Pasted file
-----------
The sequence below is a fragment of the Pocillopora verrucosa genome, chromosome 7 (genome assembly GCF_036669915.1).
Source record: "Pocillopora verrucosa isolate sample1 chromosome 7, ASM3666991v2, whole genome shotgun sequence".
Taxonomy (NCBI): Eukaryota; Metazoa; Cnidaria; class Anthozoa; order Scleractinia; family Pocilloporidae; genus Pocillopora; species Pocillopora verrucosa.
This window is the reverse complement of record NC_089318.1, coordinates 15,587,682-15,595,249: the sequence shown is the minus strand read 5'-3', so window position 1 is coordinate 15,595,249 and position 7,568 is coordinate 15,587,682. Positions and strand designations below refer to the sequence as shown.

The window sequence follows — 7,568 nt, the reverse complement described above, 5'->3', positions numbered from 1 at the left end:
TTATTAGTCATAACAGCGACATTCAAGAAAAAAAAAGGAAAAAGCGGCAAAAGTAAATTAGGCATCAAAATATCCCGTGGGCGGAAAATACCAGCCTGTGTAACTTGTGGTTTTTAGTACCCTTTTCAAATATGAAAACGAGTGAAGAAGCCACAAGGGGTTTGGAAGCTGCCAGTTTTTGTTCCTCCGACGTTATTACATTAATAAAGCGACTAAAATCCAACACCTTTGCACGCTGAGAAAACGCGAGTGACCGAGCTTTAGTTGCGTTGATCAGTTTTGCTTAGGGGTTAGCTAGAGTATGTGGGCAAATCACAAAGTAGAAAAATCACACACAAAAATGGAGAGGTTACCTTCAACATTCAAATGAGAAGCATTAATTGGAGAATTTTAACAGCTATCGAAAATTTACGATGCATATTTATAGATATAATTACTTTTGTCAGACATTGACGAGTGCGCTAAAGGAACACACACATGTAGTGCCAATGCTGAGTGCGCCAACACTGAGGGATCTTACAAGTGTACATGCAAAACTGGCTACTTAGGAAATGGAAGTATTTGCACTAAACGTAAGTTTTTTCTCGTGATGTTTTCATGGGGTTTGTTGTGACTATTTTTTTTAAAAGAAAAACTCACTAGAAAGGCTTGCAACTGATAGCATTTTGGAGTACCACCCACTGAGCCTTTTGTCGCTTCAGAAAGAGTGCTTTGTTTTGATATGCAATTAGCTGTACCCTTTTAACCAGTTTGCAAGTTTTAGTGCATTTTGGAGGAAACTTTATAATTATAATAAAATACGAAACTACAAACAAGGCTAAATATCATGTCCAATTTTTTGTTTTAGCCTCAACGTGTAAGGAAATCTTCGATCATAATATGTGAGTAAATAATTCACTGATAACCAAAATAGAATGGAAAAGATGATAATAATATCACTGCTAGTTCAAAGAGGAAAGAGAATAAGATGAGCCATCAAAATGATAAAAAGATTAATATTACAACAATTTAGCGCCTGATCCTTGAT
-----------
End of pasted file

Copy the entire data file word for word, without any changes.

The sequence below is a fragment of the Pocillopora verrucosa genome, chromosome 7 (genome assembly GCF_036669915.1).
Source record: "Pocillopora verrucosa isolate sample1 chromosome 7, ASM3666991v2, whole genome shotgun sequence".
Taxonomy (NCBI): Eukaryota; Metazoa; Cnidaria; class Anthozoa; order Scleractinia; family Pocilloporidae; genus Pocillopora; species Pocillopora verrucosa.
This window is the reverse complement of record NC_089318.1, coordinates 15,587,682-15,595,249: the sequence shown is the minus strand read 5'-3', so window position 1 is coordinate 15,595,249 and position 7,568 is coordinate 15,587,682. Positions and strand designations below refer to the sequence as shown.

The window sequence follows — 7,568 nt, the reverse complement described above, 5'->3', positions numbered from 1 at the left end:
TTATTAGTCATAACAGCGACATTCAAGAAAAAAAAAGGAAAAAGCGGCAAAAGTAAATTAGGCATCAAAATATCCCGTGGGCGGAAAATACCAGCCTGTGTAACTTGTGGTTTTTAGTACCCTTTTCAAATATGAAAACGAGTGAAGAAGCCACAAGGGGTTTGGAAGCTGCCAGTTTTTGTTCCTCCGACGTTATTACATTAATAAAGCGACTAAAATCCAACACCTTTGCACGCTGAGAAAACGCGAGTGACCGAGCTTTAGTTGCGTTGATCAGTTTTGCTTAGGGGTTAGCTAGAGTATGTGGGCAAATCACAAAGTAGAAAAATCACACACAAAAATGGAGAGGTTACCTTCAACATTCAAATGAGAAGCATTAATTGGAGAATTTTAACAGCTATCGAAAATTTACGATGCATATTTATAGATATAATTACTTTTGTCAGACATTGACGAGTGCGCTAAAGGAACACACACATGTAGTGCCAATGCTGAGTGCGCCAACACTGAGGGATCTTACAAGTGTACATGCAAAACTGGCTACTTAGGAAATGGAAGTATTTGCACTAAACGTAAGTTTTTTCTCGTGATGTTTTCATGGGGTTTGTTGTGACTATTTTTTTTAAAAGAAAAACTCACTAGAAAGGCTTGCAACTGATAGCATTTTGGAGTACCACCCACTGAGCCTTTTGTCGCTTCAGAAAGAGTGCTTTGTTTTGATATGCAATTAGCTGTACCCTTTTAACCAGTTTGCAAGTTTTAGTGCATTTTGGAGGAAACTTTATAATTATAATAAAATACGAAACTACAAACAAGGCTAAATATCATGTCCAATTTTTTGTTTTAGCCTCAACGTGTAAGGAAATCTTCGATCATAATATGTGAGTAAATAATTCACTGATAACCAAAATAGAATGGAAAAGATGATAATAATATCACTGCTAGTTCAAAGAGGAAAGAGAATAAGATGAGCCATCAAAATGATAAAAAGATTAATATTACAACAATTTAGCGCCTGATCCTTGAT